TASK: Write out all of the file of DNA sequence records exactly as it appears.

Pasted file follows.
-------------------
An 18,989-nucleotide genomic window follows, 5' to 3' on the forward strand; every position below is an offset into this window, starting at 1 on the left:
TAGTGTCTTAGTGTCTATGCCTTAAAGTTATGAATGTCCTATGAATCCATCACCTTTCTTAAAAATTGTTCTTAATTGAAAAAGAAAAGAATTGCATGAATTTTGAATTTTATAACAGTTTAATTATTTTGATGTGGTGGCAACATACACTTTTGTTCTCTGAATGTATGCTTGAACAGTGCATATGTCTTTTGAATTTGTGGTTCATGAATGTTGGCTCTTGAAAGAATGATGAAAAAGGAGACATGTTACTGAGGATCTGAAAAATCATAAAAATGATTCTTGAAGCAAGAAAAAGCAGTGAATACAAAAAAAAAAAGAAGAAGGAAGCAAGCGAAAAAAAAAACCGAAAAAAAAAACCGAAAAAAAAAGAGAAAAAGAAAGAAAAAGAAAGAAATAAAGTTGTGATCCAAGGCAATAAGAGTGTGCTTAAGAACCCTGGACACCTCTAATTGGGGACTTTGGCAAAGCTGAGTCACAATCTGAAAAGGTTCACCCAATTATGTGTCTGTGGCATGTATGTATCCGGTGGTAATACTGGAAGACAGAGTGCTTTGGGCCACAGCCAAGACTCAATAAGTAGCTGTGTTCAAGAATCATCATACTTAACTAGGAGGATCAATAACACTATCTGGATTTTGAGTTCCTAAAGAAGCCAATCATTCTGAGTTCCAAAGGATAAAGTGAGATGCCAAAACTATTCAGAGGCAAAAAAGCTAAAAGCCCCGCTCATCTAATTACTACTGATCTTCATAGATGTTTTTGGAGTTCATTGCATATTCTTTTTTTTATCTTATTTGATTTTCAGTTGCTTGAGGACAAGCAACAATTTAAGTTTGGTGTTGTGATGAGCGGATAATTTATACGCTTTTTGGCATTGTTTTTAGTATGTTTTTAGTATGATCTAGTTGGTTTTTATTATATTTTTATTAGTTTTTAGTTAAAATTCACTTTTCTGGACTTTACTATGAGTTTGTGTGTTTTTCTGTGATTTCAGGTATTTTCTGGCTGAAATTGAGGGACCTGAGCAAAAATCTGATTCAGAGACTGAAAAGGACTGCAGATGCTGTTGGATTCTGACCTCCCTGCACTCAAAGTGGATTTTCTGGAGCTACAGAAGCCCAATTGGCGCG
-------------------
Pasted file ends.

An 18,989-nucleotide genomic window follows, 5' to 3' on the forward strand; every position below is an offset into this window, starting at 1 on the left:
TAGTGTCTTAGTGTCTATGCCTTAAAGTTATGAATGTCCTATGAATCCATCACCTTTCTTAAAAATTGTTCTTAATTGAAAAAGAAAAGAATTGCATGAATTTTGAATTTTATAACAGTTTAATTATTTTGATGTGGTGGCAACATACACTTTTGTTCTCTGAATGTATGCTTGAACAGTGCATATGTCTTTTGAATTTGTGGTTCATGAATGTTGGCTCTTGAAAGAATGATGAAAAAGGAGACATGTTACTGAGGATCTGAAAAATCATAAAAATGATTCTTGAAGCAAGAAAAAGCAGTGAATACAAAAAAAAAAAGAAGAAGGAAGCAAGCGAAAAAAAAAACCGAAAAAAAAAACCGAAAAAAAAAGAGAAAAAGAAAGAAAAAGAAAGAAATAAAGTTGTGATCCAAGGCAATAAGAGTGTGCTTAAGAACCCTGGACACCTCTAATTGGGGACTTTGGCAAAGCTGAGTCACAATCTGAAAAGGTTCACCCAATTATGTGTCTGTGGCATGTATGTATCCGGTGGTAATACTGGAAGACAGAGTGCTTTGGGCCACAGCCAAGACTCAATAAGTAGCTGTGTTCAAGAATCATCATACTTAACTAGGAGGATCAATAACACTATCTGGATTTTGAGTTCCTAAAGAAGCCAATCATTCTGAGTTCCAAAGGATAAAGTGAGATGCCAAAACTATTCAGAGGCAAAAAAGCTAAAAGCCCCGCTCATCTAATTACTACTGATCTTCATAGATGTTTTTGGAGTTCATTGCATATTCTTTTTTTTATCTTATTTGATTTTCAGTTGCTTGAGGACAAGCAACAATTTAAGTTTGGTGTTGTGATGAGCGGATAATTTATACGCTTTTTGGCATTGTTTTTAGTATGTTTTTAGTATGATCTAGTTGGTTTTTATTATATTTTTATTAGTTTTTAGTTAAAATTCACTTTTCTGGACTTTACTATGAGTTTGTGTGTTTTTCTGTGATTTCAGGTATTTTCTGGCTGAAATTGAGGGACCTGAGCAAAAATCTGATTCAGAGACTGAAAAGGACTGCAGATGCTGTTGGATTCTGACCTCCCTGCACTCAAAGTGGATTTTCTGGAGCTACAGAAGCCCAATTGGCGCG